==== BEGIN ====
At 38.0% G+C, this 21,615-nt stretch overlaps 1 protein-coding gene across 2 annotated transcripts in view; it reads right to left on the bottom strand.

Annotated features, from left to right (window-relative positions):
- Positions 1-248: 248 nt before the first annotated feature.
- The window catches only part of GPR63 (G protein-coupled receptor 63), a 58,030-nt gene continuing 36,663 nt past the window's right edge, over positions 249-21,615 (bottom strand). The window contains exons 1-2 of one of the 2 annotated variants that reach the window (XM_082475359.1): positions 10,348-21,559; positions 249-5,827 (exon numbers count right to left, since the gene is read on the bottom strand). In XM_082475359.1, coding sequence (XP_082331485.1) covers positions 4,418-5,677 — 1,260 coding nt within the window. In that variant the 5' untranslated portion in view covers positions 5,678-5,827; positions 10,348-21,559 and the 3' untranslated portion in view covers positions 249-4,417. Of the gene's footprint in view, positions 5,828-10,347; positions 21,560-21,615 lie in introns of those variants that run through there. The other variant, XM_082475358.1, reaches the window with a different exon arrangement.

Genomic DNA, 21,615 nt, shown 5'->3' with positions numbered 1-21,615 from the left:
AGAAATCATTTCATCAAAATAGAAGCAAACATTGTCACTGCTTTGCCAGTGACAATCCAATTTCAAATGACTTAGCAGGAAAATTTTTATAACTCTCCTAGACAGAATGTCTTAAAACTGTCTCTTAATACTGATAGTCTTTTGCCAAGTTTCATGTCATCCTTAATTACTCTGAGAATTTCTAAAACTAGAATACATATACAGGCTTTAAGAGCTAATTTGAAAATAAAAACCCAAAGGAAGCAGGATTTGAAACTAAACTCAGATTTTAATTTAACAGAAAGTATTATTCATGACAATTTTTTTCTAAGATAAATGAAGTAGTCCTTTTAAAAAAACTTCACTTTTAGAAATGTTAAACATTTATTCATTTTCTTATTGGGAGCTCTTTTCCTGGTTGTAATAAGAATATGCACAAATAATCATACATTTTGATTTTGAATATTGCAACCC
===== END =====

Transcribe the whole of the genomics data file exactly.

At 38.0% G+C, this 21,615-nt stretch overlaps 1 protein-coding gene across 2 annotated transcripts in view; it reads right to left on the bottom strand.

Annotated features, from left to right (window-relative positions):
- Positions 1-248: 248 nt before the first annotated feature.
- The window catches only part of GPR63 (G protein-coupled receptor 63), a 58,030-nt gene continuing 36,663 nt past the window's right edge, over positions 249-21,615 (bottom strand). The window contains exons 1-2 of one of the 2 annotated variants that reach the window (XM_082475359.1): positions 10,348-21,559; positions 249-5,827 (exon numbers count right to left, since the gene is read on the bottom strand). In XM_082475359.1, coding sequence (XP_082331485.1) covers positions 4,418-5,677 — 1,260 coding nt within the window. In that variant the 5' untranslated portion in view covers positions 5,678-5,827; positions 10,348-21,559 and the 3' untranslated portion in view covers positions 249-4,417. Of the gene's footprint in view, positions 5,828-10,347; positions 21,560-21,615 lie in introns of those variants that run through there. The other variant, XM_082475358.1, reaches the window with a different exon arrangement.

Genomic DNA, 21,615 nt, shown 5'->3' with positions numbered 1-21,615 from the left:
AGAAATCATTTCATCAAAATAGAAGCAAACATTGTCACTGCTTTGCCAGTGACAATCCAATTTCAAATGACTTAGCAGGAAAATTTTTATAACTCTCCTAGACAGAATGTCTTAAAACTGTCTCTTAATACTGATAGTCTTTTGCCAAGTTTCATGTCATCCTTAATTACTCTGAGAATTTCTAAAACTAGAATACATATACAGGCTTTAAGAGCTAATTTGAAAATAAAAACCCAAAGGAAGCAGGATTTGAAACTAAACTCAGATTTTAATTTAACAGAAAGTATTATTCATGACAATTTTTTTCTAAGATAAATGAAGTAGTCCTTTTAAAAAAACTTCACTTTTAGAAATGTTAAACATTTATTCATTTTCTTATTGGGAGCTCTTTTCCTGGTTGTAATAAGAATATGCACAAATAATCATACATTTTGATTTTGAATATTGCAACCC